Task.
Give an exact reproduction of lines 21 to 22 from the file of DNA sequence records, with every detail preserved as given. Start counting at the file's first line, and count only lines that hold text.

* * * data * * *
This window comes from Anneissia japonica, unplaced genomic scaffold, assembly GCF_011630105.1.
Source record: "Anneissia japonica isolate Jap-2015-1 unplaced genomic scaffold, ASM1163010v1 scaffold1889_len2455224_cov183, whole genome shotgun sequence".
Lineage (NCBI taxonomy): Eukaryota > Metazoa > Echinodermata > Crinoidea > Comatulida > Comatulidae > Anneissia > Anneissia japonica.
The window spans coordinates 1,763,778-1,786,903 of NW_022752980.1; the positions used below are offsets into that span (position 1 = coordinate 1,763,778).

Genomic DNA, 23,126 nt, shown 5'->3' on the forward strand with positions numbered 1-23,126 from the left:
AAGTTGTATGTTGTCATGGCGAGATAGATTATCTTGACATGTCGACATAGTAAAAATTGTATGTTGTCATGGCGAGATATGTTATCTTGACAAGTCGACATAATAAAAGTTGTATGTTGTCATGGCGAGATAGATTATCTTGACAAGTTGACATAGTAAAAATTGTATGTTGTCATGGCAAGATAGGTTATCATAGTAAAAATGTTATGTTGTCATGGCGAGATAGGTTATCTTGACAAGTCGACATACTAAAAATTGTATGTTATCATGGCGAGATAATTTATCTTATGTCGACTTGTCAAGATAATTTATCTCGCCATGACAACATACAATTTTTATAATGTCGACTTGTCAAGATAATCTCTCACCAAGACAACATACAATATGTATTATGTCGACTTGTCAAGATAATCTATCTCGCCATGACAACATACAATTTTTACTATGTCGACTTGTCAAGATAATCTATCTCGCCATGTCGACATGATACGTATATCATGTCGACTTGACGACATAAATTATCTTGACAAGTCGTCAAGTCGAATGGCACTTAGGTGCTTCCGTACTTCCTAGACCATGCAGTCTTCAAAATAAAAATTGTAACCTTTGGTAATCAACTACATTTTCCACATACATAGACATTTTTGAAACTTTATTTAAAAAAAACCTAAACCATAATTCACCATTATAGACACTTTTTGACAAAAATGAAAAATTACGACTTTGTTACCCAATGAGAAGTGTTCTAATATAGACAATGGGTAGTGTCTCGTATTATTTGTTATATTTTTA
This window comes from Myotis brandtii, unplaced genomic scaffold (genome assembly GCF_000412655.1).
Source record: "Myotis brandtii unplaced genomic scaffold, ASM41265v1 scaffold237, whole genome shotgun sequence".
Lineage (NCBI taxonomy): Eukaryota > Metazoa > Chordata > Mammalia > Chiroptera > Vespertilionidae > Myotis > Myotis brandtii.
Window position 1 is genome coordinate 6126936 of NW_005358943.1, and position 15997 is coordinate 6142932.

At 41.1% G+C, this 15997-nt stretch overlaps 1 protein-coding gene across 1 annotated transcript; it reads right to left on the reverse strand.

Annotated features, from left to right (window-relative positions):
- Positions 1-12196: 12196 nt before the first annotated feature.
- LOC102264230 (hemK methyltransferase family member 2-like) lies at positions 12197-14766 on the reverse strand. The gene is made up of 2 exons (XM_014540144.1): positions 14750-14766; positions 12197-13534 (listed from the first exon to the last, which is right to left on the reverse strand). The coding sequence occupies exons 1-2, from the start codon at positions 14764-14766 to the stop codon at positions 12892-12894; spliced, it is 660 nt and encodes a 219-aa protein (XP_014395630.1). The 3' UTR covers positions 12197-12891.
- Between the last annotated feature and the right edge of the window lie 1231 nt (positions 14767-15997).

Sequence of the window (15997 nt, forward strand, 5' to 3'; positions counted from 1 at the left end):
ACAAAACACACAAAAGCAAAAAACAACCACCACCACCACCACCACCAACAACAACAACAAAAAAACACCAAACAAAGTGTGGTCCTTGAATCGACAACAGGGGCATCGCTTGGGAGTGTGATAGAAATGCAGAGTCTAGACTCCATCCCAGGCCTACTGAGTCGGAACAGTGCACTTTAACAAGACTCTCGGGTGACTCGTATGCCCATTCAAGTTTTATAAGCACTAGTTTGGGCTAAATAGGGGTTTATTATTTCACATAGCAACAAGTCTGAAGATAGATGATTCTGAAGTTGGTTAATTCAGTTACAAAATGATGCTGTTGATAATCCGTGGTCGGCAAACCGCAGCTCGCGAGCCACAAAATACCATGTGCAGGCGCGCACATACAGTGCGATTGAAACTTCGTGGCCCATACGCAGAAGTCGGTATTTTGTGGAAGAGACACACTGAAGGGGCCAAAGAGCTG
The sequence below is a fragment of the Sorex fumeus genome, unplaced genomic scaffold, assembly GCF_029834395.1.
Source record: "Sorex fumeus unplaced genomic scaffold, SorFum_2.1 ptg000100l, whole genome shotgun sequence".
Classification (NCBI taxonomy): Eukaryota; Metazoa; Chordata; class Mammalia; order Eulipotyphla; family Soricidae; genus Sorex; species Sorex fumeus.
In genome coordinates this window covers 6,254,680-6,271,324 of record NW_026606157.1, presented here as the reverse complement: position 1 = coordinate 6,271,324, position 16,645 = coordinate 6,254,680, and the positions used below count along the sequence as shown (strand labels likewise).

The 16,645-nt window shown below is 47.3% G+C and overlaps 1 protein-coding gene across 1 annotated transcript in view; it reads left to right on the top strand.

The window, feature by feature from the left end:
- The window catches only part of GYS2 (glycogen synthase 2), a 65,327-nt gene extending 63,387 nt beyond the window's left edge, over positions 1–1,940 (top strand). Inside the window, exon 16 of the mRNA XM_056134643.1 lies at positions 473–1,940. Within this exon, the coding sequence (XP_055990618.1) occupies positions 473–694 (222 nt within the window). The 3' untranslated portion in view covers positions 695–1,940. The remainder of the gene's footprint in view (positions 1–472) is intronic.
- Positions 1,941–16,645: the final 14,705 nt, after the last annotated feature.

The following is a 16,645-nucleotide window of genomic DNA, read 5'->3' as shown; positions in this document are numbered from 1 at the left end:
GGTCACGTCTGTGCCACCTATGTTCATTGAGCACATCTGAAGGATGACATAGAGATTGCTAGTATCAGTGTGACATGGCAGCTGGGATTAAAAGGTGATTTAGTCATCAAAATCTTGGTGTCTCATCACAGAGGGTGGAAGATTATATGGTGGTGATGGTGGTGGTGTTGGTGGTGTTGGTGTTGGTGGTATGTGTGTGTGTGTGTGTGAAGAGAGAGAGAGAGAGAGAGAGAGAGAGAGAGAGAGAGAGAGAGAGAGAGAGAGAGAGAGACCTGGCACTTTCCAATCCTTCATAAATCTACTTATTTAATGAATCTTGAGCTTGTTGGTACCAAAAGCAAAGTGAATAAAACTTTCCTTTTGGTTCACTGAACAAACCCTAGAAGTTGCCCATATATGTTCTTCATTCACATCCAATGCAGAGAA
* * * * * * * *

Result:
In genome coordinates this window covers 6,254,680-6,271,324 of record NW_026606157.1, presented here as the reverse complement: position 1 = coordinate 6,271,324, position 16,645 = coordinate 6,254,680, and the positions used below count along the sequence as shown (strand labels likewise).

The 16,645-nt window shown below is 47.3% G+C and overlaps 1 protein-coding gene across 1 annotated transcript in view; it reads left to right on the top strand.